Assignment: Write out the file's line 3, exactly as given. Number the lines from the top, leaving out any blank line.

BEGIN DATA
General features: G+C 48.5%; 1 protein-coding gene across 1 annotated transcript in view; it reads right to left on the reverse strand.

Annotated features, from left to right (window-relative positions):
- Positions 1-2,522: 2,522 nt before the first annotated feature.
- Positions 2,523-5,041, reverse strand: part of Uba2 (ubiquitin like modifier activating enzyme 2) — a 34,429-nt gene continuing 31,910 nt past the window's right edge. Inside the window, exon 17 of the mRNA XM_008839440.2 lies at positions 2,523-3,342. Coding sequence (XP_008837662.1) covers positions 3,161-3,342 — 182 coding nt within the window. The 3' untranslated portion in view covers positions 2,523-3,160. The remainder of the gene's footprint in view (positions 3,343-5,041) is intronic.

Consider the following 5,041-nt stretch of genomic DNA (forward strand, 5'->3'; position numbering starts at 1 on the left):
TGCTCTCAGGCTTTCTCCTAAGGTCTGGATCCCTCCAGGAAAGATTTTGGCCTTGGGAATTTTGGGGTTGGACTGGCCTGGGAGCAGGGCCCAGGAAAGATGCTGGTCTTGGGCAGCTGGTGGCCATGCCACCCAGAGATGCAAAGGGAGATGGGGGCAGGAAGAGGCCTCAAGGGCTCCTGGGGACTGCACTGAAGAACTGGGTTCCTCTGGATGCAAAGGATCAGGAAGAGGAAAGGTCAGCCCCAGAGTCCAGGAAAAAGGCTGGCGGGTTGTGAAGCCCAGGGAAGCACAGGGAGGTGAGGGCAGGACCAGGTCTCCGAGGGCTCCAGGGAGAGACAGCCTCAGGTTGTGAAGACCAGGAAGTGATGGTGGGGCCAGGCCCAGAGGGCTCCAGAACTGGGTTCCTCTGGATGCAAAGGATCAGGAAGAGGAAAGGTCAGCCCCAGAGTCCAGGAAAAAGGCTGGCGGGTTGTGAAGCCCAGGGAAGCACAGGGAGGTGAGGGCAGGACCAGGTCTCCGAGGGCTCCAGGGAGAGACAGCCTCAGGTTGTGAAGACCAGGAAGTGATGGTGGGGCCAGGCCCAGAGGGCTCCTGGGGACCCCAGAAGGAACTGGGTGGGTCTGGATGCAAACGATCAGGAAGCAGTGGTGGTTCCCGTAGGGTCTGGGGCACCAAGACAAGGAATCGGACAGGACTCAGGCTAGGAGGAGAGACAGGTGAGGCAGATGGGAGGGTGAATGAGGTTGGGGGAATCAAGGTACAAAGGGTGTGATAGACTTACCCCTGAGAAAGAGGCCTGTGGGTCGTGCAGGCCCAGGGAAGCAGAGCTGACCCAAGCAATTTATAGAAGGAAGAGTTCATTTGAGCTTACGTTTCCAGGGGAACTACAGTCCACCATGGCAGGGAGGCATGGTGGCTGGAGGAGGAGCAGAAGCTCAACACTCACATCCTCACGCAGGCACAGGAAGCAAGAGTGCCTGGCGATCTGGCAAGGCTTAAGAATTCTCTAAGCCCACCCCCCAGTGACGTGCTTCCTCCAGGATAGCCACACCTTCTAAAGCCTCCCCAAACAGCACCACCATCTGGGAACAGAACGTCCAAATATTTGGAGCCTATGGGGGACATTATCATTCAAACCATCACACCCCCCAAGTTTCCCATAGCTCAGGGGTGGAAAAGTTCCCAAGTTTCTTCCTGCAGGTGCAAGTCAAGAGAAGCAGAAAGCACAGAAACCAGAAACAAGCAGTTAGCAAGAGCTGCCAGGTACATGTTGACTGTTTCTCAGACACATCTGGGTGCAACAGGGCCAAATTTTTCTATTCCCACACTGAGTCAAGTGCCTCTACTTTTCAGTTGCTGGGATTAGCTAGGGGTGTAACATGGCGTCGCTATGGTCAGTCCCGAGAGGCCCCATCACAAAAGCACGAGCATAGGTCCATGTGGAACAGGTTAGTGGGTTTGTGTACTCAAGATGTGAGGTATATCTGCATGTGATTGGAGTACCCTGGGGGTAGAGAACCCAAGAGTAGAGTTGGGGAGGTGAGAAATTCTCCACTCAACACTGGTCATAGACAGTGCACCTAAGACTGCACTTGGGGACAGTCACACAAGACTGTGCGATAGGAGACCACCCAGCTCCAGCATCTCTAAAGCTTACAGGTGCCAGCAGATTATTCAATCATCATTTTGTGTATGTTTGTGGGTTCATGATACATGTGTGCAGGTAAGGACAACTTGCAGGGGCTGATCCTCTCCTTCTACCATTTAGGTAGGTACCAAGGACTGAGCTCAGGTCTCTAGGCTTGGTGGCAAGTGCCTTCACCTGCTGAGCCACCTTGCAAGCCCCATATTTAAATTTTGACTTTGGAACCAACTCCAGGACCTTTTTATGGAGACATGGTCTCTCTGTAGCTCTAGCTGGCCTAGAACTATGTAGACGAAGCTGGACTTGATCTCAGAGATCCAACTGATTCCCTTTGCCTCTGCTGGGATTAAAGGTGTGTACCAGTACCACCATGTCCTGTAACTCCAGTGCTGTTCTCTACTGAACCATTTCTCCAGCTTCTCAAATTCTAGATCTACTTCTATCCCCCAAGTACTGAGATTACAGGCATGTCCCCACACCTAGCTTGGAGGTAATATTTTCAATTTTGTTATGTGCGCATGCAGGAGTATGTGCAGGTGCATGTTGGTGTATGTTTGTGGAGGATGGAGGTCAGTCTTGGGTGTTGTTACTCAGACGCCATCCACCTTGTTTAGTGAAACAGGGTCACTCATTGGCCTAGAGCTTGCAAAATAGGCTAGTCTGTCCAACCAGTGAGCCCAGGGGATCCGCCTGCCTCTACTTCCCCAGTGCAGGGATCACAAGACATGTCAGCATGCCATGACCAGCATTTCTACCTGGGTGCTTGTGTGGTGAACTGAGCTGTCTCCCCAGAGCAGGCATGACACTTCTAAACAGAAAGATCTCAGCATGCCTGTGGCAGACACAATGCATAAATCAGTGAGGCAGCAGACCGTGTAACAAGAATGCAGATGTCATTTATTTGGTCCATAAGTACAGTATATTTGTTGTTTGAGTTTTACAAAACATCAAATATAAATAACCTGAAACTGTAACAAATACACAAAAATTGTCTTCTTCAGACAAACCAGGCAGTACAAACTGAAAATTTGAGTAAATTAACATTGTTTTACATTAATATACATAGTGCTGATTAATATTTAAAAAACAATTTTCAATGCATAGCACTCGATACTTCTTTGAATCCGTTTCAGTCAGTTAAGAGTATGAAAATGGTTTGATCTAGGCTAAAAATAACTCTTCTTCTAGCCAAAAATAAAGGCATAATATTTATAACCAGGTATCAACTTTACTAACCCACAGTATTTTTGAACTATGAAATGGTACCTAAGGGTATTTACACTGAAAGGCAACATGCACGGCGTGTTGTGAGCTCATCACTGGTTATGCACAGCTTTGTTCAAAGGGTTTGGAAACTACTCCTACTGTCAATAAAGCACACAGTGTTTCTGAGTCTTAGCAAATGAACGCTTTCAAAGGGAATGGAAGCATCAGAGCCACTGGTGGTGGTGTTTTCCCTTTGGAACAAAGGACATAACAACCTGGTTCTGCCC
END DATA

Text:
- Positions 1-2,522: 2,522 nt before the first annotated feature.